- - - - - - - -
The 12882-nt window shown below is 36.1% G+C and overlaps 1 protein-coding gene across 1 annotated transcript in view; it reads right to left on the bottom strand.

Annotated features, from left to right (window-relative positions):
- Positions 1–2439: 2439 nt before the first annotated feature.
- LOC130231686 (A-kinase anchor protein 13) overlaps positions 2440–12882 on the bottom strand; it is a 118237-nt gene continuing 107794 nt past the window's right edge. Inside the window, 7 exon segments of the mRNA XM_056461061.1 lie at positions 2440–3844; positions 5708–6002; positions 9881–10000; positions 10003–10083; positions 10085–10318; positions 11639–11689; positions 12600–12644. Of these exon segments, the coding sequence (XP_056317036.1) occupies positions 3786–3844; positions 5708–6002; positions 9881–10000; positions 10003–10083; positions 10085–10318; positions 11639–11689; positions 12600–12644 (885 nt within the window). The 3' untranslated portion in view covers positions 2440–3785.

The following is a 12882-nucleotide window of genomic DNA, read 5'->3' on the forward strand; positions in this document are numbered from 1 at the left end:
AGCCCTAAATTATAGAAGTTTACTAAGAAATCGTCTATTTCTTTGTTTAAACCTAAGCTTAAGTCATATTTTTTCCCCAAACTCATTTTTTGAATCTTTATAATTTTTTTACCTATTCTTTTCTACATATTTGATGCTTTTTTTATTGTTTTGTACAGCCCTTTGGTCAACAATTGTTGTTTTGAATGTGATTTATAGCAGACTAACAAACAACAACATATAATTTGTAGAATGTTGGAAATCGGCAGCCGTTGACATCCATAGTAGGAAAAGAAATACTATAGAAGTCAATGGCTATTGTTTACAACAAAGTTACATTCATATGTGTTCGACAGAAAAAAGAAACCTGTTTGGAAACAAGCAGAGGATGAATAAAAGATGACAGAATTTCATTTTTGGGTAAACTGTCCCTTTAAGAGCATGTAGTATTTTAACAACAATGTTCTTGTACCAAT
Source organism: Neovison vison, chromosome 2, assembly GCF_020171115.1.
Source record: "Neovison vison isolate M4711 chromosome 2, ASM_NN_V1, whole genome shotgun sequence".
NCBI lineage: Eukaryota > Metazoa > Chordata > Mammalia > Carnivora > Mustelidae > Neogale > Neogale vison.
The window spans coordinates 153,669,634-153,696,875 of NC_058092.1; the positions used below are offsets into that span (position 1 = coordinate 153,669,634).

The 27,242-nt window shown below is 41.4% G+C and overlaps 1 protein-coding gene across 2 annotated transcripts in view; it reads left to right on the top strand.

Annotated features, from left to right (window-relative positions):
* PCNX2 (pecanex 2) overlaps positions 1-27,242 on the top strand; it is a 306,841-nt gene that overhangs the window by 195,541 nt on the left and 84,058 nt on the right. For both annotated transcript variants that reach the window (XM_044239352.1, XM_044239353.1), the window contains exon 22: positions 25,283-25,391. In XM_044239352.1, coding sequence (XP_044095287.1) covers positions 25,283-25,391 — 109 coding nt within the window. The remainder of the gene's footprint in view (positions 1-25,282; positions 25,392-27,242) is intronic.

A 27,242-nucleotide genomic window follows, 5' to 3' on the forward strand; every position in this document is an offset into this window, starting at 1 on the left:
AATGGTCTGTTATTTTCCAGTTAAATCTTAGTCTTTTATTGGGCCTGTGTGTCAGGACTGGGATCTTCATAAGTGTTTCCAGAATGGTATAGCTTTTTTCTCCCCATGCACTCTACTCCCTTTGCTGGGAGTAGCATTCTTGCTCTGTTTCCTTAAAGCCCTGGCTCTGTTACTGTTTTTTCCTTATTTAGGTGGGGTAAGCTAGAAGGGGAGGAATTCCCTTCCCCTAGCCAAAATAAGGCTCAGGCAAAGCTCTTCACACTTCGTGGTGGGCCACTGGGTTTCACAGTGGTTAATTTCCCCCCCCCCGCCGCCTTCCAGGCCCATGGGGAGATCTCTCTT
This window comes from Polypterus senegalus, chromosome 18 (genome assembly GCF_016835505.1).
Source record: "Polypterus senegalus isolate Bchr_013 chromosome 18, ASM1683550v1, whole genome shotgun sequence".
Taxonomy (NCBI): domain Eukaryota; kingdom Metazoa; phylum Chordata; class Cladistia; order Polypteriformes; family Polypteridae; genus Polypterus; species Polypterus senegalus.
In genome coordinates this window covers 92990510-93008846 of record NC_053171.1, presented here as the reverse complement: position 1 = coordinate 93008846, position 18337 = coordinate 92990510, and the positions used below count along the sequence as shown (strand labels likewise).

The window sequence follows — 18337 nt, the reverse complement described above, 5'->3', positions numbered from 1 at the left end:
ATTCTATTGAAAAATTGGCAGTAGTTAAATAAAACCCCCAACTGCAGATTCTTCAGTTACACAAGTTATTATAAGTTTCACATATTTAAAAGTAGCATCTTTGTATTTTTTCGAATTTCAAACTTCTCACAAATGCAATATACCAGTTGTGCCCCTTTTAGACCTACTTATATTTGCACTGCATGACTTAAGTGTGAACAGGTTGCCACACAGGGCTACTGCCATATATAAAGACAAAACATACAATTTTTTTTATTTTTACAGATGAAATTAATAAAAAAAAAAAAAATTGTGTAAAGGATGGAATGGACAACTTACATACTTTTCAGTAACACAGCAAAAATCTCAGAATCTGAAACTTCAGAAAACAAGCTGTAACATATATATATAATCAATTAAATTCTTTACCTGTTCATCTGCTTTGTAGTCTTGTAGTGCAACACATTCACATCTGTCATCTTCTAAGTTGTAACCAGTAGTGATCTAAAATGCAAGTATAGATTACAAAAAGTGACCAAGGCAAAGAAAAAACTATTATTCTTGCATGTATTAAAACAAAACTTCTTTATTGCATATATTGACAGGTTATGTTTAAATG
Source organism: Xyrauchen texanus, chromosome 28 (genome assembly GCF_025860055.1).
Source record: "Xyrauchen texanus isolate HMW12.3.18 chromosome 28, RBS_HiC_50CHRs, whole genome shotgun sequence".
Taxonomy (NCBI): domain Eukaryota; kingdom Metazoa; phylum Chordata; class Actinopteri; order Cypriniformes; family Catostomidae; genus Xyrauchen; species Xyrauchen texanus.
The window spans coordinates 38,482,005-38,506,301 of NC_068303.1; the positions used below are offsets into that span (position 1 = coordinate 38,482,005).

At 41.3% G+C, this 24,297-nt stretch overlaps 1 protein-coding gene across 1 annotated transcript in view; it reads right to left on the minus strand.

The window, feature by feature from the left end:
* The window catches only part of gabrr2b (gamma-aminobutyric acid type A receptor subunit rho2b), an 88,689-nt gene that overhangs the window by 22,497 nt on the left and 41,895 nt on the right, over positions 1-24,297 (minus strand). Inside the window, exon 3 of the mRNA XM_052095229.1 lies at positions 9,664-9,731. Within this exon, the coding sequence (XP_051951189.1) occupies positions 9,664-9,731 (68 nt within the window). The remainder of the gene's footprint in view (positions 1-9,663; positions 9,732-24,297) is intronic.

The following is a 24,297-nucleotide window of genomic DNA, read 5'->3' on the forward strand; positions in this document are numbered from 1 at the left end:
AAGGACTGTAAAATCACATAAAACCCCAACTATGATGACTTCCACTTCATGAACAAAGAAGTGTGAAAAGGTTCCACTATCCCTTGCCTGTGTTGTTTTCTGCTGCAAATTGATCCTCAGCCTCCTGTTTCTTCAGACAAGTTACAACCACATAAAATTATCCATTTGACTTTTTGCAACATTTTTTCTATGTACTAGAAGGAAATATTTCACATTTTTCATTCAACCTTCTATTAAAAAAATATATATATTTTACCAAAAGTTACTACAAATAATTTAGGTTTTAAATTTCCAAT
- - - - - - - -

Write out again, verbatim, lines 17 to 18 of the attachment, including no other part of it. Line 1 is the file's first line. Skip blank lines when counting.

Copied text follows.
Source record: "Polypterus senegalus isolate Bchr_013 chromosome 18, ASM1683550v1, whole genome shotgun sequence".
Taxonomy (NCBI): domain Eukaryota; kingdom Metazoa; phylum Chordata; class Cladistia; order Polypteriformes; family Polypteridae; genus Polypterus; species Polypterus senegalus.